When the mode of living was animal keeping, then the footprint motif was considered to be sacred and rewarding. The footprint designs of both animals and humans were believed to take them to their desired objective. Even after the advent of agriculture as the primary mode of human life, the symbolic auspiciousness of the footprints remained unchanged. The footprints leading to home were always considered as a good omen heralding something good to follow. Here we are reminded of the footprints of Goddess Lakshmi, a regular feature in almost all alpanas of the Bengali occasions drawn by Bengali women.
Drawing female human figures as symbols in primitive art form was prevalent across many communities, and in many countries. The archaeological name attributed to them is Venus Figurines. The mother figure has featured in art in many forms. In the alpanas tradition, one of its manifestations is ‘child in the lap’ or ‘child at the waist’ (‘kole po’ and ‘kankhe po’, where ‘po’ is the child). The symbol of a fertile woman is very significant. Desire for a number of children was very familiar among the masses. A very simple and elegant representation of this desire in the Bengali tradition of alpana by ordinary village women is fascinating. It is drawn with simple bold lines that seem to come from the hands of a mature artist. It is as if the artist imagines a fine body within the shape of a mother. Fish, banana tree, betel leaf, ‘kori’ (tiny curled sea shells which served as commercial transaction units), etc. have all survived as symbolic heirs of the fertility tradition in the art of alpana. Sun is the universal symbol of masculinity and it is represented by the swastika sign. The ‘kalka’ or paisley symbol often used in alpana is the ornamental representation of a ‘kori’. The ‘vasudhara’ sign represents rain.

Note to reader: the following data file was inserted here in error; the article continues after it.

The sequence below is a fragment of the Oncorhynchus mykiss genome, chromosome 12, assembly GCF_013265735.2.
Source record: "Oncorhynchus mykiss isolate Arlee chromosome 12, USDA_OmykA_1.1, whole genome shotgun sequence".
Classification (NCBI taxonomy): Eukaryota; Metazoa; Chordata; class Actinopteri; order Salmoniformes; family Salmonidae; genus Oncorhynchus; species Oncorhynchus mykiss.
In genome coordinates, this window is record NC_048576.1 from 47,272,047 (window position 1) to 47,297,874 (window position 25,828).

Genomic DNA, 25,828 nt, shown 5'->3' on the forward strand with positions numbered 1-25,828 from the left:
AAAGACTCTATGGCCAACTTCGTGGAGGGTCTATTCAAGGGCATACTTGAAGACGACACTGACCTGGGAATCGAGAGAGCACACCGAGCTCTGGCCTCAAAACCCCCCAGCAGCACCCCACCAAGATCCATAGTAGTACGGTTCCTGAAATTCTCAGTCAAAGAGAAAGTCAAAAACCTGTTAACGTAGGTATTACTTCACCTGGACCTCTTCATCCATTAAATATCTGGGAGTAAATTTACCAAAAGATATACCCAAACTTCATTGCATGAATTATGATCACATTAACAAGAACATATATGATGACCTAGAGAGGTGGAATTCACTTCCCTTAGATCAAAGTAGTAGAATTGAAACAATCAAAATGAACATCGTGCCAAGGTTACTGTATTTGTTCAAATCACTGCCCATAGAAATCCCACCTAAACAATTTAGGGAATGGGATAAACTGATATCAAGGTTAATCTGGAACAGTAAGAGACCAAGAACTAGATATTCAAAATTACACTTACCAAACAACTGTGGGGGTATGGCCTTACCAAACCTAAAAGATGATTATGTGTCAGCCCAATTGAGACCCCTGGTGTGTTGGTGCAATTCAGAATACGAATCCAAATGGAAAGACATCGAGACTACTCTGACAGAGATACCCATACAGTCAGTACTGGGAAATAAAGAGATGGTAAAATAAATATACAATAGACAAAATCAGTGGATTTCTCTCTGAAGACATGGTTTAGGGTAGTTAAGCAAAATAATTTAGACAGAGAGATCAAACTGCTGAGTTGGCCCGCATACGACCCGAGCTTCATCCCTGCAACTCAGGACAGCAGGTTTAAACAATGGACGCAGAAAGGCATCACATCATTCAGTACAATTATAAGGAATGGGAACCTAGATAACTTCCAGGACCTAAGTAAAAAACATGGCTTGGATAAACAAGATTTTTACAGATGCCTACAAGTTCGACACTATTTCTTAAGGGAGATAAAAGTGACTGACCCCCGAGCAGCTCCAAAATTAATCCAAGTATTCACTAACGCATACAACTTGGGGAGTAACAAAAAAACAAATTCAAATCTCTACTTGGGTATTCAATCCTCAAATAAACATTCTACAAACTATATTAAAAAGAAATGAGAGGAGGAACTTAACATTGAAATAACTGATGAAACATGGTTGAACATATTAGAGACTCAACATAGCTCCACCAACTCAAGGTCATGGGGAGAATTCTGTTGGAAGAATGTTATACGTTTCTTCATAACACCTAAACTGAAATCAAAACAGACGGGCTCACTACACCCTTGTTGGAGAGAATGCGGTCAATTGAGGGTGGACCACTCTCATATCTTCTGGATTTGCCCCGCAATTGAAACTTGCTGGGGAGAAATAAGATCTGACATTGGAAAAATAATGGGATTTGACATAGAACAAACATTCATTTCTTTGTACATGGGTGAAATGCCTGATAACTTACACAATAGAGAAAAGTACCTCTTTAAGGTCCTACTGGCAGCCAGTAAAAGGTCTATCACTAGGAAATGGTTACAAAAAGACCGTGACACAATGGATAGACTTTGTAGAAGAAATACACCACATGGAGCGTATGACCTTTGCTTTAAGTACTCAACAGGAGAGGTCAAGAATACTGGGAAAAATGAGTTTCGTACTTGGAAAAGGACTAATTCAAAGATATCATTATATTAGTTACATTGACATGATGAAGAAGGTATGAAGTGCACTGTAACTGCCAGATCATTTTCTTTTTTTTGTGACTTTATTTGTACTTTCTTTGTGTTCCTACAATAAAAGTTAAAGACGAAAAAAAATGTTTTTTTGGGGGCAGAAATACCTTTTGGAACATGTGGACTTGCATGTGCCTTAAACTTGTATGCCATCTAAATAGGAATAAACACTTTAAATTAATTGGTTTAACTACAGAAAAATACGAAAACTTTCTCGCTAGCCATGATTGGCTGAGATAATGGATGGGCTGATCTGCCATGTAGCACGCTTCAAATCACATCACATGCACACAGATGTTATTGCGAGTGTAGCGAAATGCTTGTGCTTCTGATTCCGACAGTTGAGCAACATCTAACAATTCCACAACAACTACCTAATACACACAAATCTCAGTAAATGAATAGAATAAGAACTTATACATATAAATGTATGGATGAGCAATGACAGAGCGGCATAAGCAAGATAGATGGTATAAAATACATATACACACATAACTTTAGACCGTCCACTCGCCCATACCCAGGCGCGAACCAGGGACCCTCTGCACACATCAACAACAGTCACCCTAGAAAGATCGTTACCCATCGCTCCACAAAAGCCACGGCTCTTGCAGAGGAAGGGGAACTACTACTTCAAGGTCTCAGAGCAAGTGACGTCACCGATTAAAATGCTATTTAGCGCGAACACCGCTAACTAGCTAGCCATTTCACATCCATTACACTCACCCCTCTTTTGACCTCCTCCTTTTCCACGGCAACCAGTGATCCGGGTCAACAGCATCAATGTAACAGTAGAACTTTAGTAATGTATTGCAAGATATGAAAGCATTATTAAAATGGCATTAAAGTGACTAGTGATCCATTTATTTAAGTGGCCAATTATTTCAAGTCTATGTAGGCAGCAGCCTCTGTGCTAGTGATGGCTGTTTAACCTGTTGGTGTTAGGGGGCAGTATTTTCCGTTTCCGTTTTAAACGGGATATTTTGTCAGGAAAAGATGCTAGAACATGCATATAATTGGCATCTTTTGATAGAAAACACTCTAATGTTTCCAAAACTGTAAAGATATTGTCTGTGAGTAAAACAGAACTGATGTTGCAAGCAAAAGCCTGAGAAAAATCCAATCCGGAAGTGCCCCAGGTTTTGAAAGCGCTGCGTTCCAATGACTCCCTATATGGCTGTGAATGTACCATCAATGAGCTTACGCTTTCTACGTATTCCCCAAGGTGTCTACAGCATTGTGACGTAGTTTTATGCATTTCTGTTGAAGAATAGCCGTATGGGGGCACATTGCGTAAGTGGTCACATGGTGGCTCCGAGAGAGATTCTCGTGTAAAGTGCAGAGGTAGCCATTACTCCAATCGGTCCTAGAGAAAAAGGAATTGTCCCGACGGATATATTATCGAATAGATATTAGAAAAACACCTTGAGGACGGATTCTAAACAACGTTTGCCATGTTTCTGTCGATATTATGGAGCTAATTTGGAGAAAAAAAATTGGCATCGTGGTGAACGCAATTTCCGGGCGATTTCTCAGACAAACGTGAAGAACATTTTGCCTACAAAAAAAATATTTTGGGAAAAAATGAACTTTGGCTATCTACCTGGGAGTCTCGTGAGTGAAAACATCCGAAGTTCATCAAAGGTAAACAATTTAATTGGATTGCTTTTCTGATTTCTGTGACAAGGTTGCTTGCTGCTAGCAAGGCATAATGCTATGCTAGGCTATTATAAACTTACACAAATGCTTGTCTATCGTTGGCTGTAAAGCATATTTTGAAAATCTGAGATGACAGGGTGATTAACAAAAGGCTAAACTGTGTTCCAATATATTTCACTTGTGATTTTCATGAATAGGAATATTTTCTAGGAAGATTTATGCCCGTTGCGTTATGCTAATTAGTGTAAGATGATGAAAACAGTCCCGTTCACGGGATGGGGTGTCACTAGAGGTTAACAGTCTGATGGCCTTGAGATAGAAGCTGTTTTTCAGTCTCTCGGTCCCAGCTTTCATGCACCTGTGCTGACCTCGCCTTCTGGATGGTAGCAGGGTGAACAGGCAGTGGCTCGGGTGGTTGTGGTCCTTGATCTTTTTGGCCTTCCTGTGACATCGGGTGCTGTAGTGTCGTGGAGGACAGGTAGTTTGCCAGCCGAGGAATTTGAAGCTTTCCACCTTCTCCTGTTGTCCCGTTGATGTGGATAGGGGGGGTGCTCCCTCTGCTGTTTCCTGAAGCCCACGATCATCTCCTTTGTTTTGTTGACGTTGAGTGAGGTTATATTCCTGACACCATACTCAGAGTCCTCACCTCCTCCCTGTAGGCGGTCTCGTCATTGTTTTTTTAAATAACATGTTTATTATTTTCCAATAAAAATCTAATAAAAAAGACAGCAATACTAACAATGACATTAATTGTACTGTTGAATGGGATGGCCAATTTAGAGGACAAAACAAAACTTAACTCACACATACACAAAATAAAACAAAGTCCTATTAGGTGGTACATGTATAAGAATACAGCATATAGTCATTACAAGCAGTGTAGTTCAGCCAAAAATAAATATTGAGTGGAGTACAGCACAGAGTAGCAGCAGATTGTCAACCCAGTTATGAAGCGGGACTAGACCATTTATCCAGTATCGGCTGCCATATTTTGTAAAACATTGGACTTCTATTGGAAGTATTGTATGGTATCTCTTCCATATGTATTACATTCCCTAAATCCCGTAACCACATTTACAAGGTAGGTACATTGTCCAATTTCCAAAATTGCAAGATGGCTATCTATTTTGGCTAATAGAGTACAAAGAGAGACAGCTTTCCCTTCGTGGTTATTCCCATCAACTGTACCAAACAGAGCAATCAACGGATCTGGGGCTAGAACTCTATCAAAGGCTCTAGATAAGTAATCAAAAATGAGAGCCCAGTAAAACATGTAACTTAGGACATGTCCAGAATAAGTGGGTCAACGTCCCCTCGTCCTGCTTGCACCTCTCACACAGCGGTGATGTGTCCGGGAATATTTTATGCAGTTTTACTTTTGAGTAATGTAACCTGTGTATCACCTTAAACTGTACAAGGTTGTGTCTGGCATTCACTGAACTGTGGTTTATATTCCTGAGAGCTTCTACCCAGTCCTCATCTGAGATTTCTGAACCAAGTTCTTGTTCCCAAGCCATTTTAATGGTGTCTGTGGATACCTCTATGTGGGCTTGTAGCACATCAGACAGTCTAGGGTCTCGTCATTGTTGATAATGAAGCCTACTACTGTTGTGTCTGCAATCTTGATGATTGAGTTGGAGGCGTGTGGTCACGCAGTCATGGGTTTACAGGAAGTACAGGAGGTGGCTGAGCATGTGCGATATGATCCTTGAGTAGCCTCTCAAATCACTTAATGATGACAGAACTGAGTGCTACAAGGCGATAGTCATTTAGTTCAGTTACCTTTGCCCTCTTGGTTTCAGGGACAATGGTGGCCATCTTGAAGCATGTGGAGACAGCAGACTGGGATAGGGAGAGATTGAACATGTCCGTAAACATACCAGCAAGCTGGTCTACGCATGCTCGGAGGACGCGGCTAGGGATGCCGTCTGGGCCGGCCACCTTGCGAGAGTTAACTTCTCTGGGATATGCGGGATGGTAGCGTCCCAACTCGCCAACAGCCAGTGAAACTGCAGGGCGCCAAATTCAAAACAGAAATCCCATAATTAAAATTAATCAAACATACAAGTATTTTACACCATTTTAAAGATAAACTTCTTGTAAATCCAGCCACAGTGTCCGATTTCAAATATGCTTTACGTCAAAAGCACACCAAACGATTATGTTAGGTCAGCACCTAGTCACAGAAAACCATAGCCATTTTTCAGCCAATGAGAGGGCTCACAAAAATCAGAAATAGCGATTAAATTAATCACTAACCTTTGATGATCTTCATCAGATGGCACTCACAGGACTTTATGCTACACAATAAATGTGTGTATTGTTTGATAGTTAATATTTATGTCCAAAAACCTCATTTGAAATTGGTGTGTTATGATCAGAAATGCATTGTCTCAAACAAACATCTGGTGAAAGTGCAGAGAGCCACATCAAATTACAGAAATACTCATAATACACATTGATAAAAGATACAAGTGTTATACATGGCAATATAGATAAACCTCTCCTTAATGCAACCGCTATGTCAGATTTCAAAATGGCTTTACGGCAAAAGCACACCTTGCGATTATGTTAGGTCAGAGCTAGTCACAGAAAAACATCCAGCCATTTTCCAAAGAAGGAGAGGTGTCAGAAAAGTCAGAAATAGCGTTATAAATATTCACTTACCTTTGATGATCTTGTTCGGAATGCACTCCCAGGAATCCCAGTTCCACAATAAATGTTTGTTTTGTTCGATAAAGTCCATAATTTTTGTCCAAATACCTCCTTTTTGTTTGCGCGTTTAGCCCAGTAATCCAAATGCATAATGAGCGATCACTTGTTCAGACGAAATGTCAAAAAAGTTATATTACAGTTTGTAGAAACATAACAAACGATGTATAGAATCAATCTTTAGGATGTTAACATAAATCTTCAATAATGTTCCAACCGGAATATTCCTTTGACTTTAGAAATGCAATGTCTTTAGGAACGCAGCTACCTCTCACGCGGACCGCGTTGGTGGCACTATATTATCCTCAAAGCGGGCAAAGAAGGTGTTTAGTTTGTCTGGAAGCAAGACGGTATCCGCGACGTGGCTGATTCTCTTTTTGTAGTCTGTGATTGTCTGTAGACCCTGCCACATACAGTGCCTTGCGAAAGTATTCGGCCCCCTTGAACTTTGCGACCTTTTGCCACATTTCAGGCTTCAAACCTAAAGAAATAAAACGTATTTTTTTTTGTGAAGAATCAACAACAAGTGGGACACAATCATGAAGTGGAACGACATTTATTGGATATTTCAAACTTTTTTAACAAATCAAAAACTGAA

‘Alpana’ can be found in many communities outside India. Some communities of America have the custom of following vratas wishing rainfall. They draw patterns similar to alpanas on flat earthen saucers; they draw symbolic representations of the sun, mountains, agricultural fields and rain on them. In South America, motifs depicting the goddess of water, frogs, rats and owls are commonly found in these designs.
Price: INR 1495
Publisher: Niyogi Books
*Feature image: Details from book cover; Image courtesy: Niyogi Books.
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Swati Ghosh, a teacher, researcher and writer, is the author of numerous articles and an expert in translation and transcription. She completed her Master’s degree in English literature from Visva Bharati and also worked as Research Assistant at the Rabindra Bhavana Photo Archives. She has at least four published works of essays and translations in Bengali to her credit.